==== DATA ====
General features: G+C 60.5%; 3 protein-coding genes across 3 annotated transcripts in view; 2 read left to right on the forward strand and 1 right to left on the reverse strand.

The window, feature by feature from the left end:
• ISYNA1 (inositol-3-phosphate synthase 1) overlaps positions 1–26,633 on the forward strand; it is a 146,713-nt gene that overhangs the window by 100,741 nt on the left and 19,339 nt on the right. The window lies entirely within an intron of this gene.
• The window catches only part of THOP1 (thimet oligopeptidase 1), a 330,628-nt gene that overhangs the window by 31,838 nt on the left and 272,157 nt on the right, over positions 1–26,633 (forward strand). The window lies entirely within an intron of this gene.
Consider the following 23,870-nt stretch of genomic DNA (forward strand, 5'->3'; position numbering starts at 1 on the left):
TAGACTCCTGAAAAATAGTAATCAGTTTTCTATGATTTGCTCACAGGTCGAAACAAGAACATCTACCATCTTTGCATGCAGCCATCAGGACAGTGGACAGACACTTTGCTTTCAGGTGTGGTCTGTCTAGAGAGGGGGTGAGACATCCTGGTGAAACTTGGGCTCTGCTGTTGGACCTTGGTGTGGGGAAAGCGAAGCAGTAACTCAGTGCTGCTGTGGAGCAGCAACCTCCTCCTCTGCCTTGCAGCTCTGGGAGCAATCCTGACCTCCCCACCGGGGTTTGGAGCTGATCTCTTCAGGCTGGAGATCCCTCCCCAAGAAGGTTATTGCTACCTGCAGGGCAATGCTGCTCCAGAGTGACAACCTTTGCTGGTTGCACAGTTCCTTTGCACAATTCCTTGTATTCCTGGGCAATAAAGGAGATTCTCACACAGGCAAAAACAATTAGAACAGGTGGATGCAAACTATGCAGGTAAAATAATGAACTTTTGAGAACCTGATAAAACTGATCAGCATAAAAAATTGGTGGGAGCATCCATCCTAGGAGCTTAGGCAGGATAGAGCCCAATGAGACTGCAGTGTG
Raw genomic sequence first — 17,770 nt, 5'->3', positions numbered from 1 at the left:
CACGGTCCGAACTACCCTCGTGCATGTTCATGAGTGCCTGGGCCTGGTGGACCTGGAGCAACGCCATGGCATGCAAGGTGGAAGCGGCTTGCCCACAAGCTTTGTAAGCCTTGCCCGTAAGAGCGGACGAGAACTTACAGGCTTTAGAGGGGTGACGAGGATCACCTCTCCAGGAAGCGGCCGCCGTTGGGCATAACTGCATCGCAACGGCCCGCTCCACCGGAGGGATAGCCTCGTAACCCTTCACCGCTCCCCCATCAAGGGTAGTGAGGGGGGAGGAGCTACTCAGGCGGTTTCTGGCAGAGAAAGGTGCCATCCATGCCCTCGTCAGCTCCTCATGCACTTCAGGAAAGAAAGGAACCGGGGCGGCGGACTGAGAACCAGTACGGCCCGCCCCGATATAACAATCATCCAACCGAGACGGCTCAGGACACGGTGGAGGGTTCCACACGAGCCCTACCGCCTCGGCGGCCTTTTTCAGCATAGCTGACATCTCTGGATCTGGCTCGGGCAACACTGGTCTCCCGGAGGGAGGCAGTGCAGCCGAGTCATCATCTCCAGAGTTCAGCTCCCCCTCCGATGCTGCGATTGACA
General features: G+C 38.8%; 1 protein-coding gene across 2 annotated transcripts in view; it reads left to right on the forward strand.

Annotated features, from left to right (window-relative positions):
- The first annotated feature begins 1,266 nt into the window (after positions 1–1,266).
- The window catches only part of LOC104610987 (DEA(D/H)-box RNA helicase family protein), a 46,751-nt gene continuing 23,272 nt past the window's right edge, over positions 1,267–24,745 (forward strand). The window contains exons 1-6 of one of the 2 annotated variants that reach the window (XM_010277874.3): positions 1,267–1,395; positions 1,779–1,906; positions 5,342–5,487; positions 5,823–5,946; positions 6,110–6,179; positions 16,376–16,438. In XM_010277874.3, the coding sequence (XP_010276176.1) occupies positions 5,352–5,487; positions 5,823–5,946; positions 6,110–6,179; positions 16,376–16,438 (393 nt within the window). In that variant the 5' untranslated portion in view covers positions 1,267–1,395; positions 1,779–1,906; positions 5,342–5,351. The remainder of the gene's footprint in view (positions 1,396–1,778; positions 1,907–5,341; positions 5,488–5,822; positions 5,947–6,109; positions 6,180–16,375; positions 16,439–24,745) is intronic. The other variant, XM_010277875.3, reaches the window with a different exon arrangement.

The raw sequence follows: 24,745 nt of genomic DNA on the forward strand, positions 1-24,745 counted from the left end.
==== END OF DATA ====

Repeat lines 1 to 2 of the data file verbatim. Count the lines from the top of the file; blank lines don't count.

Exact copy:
General features: G+C 60.5%; 3 protein-coding genes across 3 annotated transcripts in view; 2 read left to right on the forward strand and 1 right to left on the reverse strand.

The window, feature by feature from the left end: